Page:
COMMODITIES took a big knock in the recent correction, but the fundamentals still point towards continued rises over the medium term. Assuming you aren’t planning to fill your home with sheep, soybeans and platinum, with certain provisos, commodity funds can offer you a route in.
THE PARTY ISN’T OVER
Investors who joined the commodity party just prior to the correction might feel as though they pitched up too late – some will have cut their losses and gone straight back home to perceived safer assets. For those that didn’t attend, reports of its slump could have confirmed their suspicions that the asset class is in a bubble. But the party isn’t over: commodities will bounce back.
A BET ON INFLATION AND GROWTH
Because food and energy represents about a quarter of CPI inflation and over three quarters of its volatility, exposure to commodities is a way of hedging against inflation, something investors can’t get from most other assets. Inflation is continuing to bite, so investors are continuing to like them.
Added to this, the central banks of the US and Japan are still priming the pump, which is getting soaked up in oil and other commodities. Also, demand from emerging markets will continue to put upward pressure on commodity prices. Peter Toogood, Director of Investment Services at OBSR, says that in relation to oil, China is expected to be turning out 25m cars by 2015, double that of the US. Combined with supply problems from lack of investment and with access to oil getting increasingly difficult, oil looks to be on the up. However, getting access to oil through a fund is difficult. Toogood says that as it is a futures game the rollover of contracts kills you. As such, the trade “doesn’t work.”
Investment cycles in the capacity building of businesses working across most commodities means that the bull and bear takes a long time to turn. The current bull market has been going for only nine years, while the previous bear market ran for around twenty-one years. In spite of the risks of popping bubbles down the line, Brazilian, Indian, Chinese and Russian growth is a trend that still has some way to go.
As the table shows, not all broad basket commodity funds turned a profit in the last three years. A better, if potentially riskier tactic, would have been to choose a specific sector. In precious metals over the last three years, investors have seen 162.7 per cent growth from the ETFS Physical Silver exchange-traded commodity (ETC), while in soft commodities they could have profited by 89.99 per cent from the ETFS Cotton ETC. Picking winners is a risky strategy though. Investors would have lost around 80 per cent on natural gas energy ETCs. But as Stephen Barber, who advises Selftrade on markets and economics says: “A diversified fund could mean diluting exposure to the best performing assets.”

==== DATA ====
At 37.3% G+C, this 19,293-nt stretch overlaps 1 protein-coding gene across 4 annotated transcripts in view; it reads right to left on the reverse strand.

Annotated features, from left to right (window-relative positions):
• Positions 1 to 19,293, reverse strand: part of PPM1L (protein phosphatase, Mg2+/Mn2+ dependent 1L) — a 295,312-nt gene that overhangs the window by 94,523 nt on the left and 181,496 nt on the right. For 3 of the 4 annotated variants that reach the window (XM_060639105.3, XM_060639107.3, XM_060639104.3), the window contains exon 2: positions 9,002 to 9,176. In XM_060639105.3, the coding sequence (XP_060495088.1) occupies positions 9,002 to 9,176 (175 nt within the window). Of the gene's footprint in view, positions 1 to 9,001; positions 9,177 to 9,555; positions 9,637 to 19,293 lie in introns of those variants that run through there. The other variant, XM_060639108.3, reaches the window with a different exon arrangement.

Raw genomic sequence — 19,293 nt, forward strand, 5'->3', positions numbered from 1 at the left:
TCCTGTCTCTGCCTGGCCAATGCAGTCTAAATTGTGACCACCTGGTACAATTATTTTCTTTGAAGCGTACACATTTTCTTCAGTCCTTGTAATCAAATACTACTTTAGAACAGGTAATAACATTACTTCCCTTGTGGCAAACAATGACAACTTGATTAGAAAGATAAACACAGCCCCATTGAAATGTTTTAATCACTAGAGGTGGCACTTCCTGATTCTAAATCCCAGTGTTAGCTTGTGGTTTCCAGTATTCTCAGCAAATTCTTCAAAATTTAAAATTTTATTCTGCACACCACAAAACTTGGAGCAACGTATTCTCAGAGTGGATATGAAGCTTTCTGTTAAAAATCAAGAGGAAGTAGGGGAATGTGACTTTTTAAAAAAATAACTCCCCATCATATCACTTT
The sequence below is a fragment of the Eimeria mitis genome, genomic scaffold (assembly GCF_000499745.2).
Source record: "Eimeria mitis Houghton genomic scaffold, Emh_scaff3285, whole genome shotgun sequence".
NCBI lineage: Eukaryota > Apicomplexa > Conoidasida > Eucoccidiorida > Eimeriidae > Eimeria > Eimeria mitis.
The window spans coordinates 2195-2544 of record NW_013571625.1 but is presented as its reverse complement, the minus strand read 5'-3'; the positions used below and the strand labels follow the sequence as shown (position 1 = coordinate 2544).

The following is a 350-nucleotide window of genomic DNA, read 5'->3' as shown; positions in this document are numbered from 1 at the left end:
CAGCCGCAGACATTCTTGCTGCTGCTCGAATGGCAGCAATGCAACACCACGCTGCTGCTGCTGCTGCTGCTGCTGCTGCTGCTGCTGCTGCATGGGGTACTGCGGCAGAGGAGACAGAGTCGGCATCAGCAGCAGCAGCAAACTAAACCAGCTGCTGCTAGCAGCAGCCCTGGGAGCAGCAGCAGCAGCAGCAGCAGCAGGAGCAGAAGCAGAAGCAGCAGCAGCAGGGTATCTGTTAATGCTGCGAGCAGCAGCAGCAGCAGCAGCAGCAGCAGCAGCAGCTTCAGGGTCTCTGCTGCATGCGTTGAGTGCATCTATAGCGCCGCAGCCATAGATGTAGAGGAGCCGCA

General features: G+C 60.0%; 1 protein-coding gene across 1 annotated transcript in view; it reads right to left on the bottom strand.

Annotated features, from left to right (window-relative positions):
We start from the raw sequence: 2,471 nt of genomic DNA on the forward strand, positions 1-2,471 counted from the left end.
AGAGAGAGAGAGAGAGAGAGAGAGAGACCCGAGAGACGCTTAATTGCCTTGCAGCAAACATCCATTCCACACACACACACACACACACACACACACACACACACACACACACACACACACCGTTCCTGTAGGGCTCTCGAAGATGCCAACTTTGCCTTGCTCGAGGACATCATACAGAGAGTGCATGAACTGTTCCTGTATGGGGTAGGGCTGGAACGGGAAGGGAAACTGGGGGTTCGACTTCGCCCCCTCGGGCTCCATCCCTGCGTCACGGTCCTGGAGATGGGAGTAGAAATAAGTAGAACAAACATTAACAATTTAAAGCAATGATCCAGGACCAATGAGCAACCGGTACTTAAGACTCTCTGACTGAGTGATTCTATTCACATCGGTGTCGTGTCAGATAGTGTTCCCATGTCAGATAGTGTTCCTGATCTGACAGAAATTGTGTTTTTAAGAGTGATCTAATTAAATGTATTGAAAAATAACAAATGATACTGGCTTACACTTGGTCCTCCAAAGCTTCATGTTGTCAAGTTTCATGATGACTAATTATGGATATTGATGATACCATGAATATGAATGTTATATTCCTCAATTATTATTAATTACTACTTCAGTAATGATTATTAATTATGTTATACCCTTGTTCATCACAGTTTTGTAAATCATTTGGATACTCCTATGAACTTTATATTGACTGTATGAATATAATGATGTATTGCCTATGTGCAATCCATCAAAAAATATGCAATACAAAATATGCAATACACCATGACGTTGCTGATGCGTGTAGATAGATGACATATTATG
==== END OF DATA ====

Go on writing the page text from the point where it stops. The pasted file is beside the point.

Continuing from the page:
TOP OF THE TREE
Research from Deutsche Bank from 4 May shows that despite the dip, commodities are still the top-performing asset class so far this year. Commodities total returns are 7.1 per cent, followed by equity at 6.2 per cent, then emerging markets at 3.8 per cent, with bonds at 0.3 per cent and forex losing 1.1 per cent. Investing in commodities is not for the fainthearted. Commodities and the funds that track them suffer hugely from volatility and in the long run it is a bet against technological innovation. It is also vital to avoid commodities funds like oil that cannot profit from the trend. In these cases equities are a much better bet.
Nevertheless, investment cycles suggest that we are still in a bull market and as inflation persists and the world’s have-nots chase the lifestyle of the world’s haves, for the foreseeable future demand for commodities will increase.